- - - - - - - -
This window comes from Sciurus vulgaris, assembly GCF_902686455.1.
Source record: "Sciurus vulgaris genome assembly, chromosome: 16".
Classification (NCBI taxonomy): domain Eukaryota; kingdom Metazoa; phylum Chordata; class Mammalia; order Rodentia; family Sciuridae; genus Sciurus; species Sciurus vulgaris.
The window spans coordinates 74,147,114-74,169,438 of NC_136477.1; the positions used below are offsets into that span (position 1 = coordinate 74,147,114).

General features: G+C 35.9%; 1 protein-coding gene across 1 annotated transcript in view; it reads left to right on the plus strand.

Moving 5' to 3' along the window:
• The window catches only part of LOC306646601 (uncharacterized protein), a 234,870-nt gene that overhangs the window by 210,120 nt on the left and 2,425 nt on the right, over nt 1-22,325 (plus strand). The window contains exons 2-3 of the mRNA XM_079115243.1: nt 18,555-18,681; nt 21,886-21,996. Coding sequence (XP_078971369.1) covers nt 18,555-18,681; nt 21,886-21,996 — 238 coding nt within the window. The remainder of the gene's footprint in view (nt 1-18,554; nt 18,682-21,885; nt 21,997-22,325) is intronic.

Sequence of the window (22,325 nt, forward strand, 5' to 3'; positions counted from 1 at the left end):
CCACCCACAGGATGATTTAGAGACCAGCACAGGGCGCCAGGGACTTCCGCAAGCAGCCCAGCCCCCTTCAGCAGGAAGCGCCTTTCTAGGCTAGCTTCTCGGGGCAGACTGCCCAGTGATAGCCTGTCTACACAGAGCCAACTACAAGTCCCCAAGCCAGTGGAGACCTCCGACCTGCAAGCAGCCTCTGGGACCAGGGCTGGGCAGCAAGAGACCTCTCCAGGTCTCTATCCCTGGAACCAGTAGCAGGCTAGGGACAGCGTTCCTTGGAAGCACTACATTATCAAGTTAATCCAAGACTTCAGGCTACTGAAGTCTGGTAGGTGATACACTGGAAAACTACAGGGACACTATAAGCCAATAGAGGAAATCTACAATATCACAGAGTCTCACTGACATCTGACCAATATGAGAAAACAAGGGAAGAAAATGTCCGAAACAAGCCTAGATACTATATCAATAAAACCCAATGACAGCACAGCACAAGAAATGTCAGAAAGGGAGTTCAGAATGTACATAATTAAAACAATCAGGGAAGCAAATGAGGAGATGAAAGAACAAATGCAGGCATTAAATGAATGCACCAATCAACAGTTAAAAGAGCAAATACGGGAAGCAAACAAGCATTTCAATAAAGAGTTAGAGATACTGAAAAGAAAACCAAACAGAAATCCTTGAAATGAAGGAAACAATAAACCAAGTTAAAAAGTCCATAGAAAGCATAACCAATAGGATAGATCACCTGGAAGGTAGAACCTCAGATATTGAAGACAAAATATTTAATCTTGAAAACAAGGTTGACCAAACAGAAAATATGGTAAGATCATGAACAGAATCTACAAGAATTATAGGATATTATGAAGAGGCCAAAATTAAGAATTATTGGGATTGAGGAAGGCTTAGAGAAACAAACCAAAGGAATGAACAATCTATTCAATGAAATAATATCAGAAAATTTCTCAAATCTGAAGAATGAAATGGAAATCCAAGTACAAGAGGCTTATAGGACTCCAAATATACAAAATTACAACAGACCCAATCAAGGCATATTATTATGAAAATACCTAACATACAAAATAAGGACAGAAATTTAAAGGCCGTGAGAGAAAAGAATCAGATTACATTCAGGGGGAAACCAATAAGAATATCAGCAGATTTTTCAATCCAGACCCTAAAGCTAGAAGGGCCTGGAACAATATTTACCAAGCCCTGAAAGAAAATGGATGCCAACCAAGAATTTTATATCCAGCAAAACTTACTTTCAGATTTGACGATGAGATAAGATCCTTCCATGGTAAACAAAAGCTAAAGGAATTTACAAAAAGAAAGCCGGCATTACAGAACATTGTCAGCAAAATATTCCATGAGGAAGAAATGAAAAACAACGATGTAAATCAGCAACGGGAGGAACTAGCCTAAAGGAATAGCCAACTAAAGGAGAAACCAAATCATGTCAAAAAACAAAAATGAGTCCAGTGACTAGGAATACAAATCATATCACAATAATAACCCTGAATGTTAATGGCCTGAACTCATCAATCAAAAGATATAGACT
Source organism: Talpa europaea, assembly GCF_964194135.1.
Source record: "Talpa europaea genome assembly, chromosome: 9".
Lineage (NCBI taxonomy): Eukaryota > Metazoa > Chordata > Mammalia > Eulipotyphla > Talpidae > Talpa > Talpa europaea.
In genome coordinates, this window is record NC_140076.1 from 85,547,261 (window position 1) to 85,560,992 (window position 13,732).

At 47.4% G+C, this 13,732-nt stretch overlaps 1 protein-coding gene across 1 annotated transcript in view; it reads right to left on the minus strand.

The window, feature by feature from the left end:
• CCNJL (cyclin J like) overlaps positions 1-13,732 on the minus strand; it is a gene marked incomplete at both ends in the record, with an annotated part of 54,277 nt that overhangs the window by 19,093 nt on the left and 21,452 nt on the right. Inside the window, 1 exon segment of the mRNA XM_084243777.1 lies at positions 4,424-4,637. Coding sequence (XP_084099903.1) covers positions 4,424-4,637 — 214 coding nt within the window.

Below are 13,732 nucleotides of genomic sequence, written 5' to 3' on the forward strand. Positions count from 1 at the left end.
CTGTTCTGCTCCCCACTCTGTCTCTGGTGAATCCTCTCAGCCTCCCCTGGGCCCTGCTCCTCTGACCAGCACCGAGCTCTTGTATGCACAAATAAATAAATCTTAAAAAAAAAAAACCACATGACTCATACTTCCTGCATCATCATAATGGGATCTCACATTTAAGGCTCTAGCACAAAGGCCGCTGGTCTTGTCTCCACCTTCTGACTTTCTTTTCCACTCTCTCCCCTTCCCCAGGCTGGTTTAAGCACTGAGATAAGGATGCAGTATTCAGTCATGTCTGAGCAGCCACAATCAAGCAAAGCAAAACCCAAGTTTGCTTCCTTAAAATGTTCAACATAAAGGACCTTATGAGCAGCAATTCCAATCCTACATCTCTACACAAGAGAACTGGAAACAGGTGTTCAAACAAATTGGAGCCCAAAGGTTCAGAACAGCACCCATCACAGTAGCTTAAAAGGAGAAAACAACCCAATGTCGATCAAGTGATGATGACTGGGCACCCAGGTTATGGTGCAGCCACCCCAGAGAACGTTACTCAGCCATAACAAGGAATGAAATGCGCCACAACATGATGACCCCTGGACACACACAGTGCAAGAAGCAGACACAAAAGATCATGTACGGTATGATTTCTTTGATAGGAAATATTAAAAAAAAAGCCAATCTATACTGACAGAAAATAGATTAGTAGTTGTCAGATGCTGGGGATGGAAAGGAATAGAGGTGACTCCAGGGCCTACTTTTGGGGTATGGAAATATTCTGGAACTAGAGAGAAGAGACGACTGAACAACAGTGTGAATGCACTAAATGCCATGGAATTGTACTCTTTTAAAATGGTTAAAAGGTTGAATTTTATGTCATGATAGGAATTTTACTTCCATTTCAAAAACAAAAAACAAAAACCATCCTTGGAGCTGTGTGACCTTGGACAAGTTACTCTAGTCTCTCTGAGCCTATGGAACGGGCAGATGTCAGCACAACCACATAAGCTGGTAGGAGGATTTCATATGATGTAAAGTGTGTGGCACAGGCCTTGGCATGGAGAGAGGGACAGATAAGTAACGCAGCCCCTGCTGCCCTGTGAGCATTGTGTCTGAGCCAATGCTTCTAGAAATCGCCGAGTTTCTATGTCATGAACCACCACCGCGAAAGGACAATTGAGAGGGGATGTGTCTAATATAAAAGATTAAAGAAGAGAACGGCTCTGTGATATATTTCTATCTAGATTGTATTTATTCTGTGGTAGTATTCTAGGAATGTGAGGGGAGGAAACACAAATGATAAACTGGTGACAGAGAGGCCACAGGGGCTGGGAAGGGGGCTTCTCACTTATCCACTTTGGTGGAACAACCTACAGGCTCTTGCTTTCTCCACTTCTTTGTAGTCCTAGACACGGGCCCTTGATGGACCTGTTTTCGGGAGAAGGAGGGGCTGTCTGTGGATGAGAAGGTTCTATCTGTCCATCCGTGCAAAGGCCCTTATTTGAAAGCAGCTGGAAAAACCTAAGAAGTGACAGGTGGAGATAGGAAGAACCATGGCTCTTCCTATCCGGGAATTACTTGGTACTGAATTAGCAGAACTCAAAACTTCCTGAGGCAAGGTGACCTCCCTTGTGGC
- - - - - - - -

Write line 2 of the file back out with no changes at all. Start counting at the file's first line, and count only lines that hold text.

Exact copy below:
Source record: "Sciurus vulgaris genome assembly, chromosome: 16".